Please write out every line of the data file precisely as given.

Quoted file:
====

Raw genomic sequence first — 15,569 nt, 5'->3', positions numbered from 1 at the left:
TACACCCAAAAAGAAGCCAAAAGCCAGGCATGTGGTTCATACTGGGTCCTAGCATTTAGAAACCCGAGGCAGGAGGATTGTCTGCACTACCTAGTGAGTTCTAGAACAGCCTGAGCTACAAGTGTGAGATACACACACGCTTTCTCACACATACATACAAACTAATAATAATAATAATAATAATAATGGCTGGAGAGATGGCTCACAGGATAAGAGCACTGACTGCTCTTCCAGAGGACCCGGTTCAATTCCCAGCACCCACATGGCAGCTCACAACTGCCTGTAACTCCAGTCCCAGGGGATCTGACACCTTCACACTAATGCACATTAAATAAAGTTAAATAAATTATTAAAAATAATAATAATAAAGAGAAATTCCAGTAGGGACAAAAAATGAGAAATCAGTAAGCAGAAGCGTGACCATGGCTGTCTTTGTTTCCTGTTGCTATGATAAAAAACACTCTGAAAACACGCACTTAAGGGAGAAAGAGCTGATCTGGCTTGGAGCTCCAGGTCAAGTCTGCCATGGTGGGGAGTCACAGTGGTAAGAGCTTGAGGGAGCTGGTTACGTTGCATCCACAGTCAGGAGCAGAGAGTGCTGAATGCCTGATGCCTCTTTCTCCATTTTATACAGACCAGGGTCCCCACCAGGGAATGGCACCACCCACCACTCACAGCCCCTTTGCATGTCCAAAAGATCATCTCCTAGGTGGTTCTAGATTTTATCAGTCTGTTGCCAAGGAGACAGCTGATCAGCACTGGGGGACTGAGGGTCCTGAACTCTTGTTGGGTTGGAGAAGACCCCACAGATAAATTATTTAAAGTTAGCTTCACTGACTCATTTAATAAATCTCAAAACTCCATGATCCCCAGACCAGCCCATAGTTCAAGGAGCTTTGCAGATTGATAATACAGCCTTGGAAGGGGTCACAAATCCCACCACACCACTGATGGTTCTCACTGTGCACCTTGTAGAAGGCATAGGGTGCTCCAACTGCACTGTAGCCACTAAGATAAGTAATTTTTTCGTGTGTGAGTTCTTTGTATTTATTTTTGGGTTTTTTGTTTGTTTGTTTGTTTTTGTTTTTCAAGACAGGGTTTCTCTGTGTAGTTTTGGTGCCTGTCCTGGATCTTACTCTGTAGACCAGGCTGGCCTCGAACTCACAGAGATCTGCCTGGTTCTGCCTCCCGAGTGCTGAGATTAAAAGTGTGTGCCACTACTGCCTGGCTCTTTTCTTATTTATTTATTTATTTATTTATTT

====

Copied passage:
Raw genomic sequence first — 15,569 nt, 5'->3', positions numbered from 1 at the left:
TACACCCAAAAAGAAGCCAAAAGCCAGGCATGTGGTTCATACTGGGTCCTAGCATTTAGAAACCCGAGGCAGGAGGATTGTCTGCACTACCTAGTGAGTTCTAGAACAGCCTGAGCTACAAGTGTGAGATACACACACGCTTTCTCACACATACATACAAACTAATAATAATAATAATAATAATAATGGCTGGAGAGATGGCTCACAGGATAAGAGCACTGACTGCTCTTCCAGAGGACCCGGTTCAATTCCCAGCACCCACATGGCAGCTCACAACTGCCTGTAACTCCAGTCCCAGGGGATCTGACACCTTCACACTAATGCACATTAAATAAAGTTAAATAAATTATTAAAAATAATAATAATAAAGAGAAATTCCAGTAGGGACAAAAAATGAGAAATCAGTAAGCAGAAGCGTGACCATGGCTGTCTTTGTTTCCTGTTGCTATGATAAAAAACACTCTGAAAACACGCACTTAAGGGAGAAAGAGCTGATCTGGCTTGGAGCTCCAGGTCAAGTCTGCCATGGTGGGGAGTCACAGTGGTAAGAGCTTGAGGGAGCTGGTTACGTTGCATCCACAGTCAGGAGCAGAGAGTGCTGAATGCCTGATGCCTCTTTCTCCATTTTATACAGACCAGGGTCCCCACCAGGGAATGGCACCACCCACCACTCACAGCCCCTTTGCATGTCCAAAAGATCATCTCCTAGGTGGTTCTAGATTTTATCAGTCTGTTGCCAAGGAGACAGCTGATCAGCACTGGGGGACTGAGGGTCCTGAACTCTTGTTGGGTTGGAGAAGACCCCACAGATAAATTATTTAAAGTTAGCTTCACTGACTCATTTAATAAATCTCAAAACTCCATGATCCCCAGACCAGCCCATAGTTCAAGGAGCTTTGCAGATTGATAATACAGCCTTGGAAGGGGTCACAAATCCCACCACACCACTGATGGTTCTCACTGTGCACCTTGTAGAAGGCATAGGGTGCTCCAACTGCACTGTAGCCACTAAGATAAGTAATTTTTTCGTGTGTGAGTTCTTTGTATTTATTTTTGGGTTTTTTGTTTGTTTGTTTGTTTTTGTTTTTCAAGACAGGGTTTCTCTGTGTAGTTTTGGTGCCTGTCCTGGATCTTACTCTGTAGACCAGGCTGGCCTCGAACTCACAGAGATCTGCCTGGTTCTGCCTCCCGAGTGCTGAGATTAAAAGTGTGTGCCACTACTGCCTGGCTCTTTTCTTATTTATTTATTTATTTATTTATTT